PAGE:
- Talk with your child about considering his reputation and those of his peers when uploading photos and making comments. As a general guideline, if your child wouldn’t do or say something in front of a live audience, he shouldn’t put it on his page. This also goes for images, videos and information about friends.
- Your child should be aware of the consequences that might occur if she posts provocative or embarrassing photos of himself or others online. She might also like to think about what might happen if she poses for inappropriate photos in real life, such as at parties. Read our article on sexting for more information.
- Encourage your child to be careful with photos that he uploads – some phones and cameras add data to the photo that identifies where it was taken.
- It’s important to be respectful when chatting or commenting online. It can be hard to ‘read’ emotion in written comments on social networking pages, and jokes can easily be misinterpreted. Encourage your child to be mindful of what she writes and how others might interpret it. Using emoticons like smiley faces can help others understand what your child means. Just rereading what she’s written before posting can help too.
- Keep in mind that anything your child uploads onto the web can be considered permanent – years from now, someone with the right skills could find information or images your child put up.
- Encourage your child to only accept ‘friend requests’ if he’s sure of the other person’s identity – that is, if he knows the person really is who they say they are.
- Talk to your child about what to do if she wants to meet an online friend she doesn’t know in real life. She should only meet the person in a safe public place, such as a café, with a parent or a responsible older sibling or family member present.
- Encourage your child to always report abuse – on most sites, this is as easy as clicking a ‘report abuse’ button – and to tell a trusted adult about it.
- Encourage your child to keep privacy settings up to date for sites that let him post where he is – for example, when ‘checking in’ at a café or shop.
Cyberbullying (or online bullying) is using modern communication technology to deliberately and repeatedly harrass, humiliate, embarrass, torment, threaten, pick on or intimidate someone.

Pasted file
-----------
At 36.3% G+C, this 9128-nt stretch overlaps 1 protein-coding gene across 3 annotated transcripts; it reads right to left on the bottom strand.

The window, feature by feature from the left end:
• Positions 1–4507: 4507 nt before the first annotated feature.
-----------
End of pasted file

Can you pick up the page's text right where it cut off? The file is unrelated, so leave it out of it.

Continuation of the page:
Cyberbullying happens in lots of different ways – by mobile phone, text messages, email, or through social networking sites such as Facebook. Examples of cyberbullying include sending anonymous threatening emails, spreading rumours on the school e-bulletin board to break up friendships, or setting up an unkind or unpleasant fake social networking account using real photos and contact details.
How to spot cyberbullying
Cyberbullying can be tough to spot. Many young people who are being bullied don’t want to tell teachers or parents, perhaps because they feel ashamed or they worry about losing their computer privileges at home.
As a parent, you might find it hard to keep up with the different technologies your child uses. Or you might not know how to bring up the subject of cyberbullying.
Some warning signs that your child might be the victim of cyberbullying include things such as your child:
- being upset during or after using the internet
- withdrawing from friends and activities
- being more moody than usual, or showing obvious changes in behaviour, sleep or appetite
- spending much longer than usual online, or refusing to use the computer at all
- exiting or clicking out of a computer activity if a person walks by
- avoiding school or group gatherings
- bringing home lower marks than usual
- ‘acting out’ in anger at home
- having trouble sleeping
- feeling sick or complaining of frequent headaches or stomach aches.
Helping teens handle cyberbullying
If teenagers are being bullied online, it’s great for them to feel they have some power to resolve the problem on their own. These six steps are a good way for your child to G.E.T. R.I.D. of the bully:
Go block or delete the person engaging in cyberbullying. Blocking from friend lists helps stop the person engaging in cyberbullying from posting or uploading offensive content about your child. If it’s a text message or call, you can call the service provider and have the calls/texts monitored. If necessary, the service provider can even contact the sender, since mobile phone holders breech their contract if they use their phone to bully. If necessary, you can change the phone number.
Ensure you keep evidence of bullying. Save and print out any bullying messages (use the print screen key, at the top right of most keyboards).
Tell someone. Sharing feelings with a parent, older sibling, relative, teacher or close friend will help keep your child from feeling isolated.
Report abuse. Reporting bullying to web administrators is usually as easy as clicking on a ‘report abuse’ link on a website. The website will remove the offensive content. There could also be consequences for the person engaging in bullying. If your child has been threatened, he should also report it to the local police.
Ignore bullying behaviour. This means not responding aggressively to taunts. It’s OK for your child to tell the person engaging in bullying to stop, but they shouldn’t try to fight fire with fire.
Delete the bullying message (after saving a copy), and don’t forward via text or send chat logs to others.
You might be interested in reading our Parenting in Pictures guide to stopping cyberbullying
. You could also read over it with your child while discussing what to do if she ever comes across cyberbullying.
Technology rules and restrictions
In this short video, parents and teenagers together discuss the family rules that apply to technology, media use and screen time. Issues include time restrictions on computer use, trusting teenagers to use the internet responsibly, and privacy issues when using chat rooms and other social media, such as Facebook.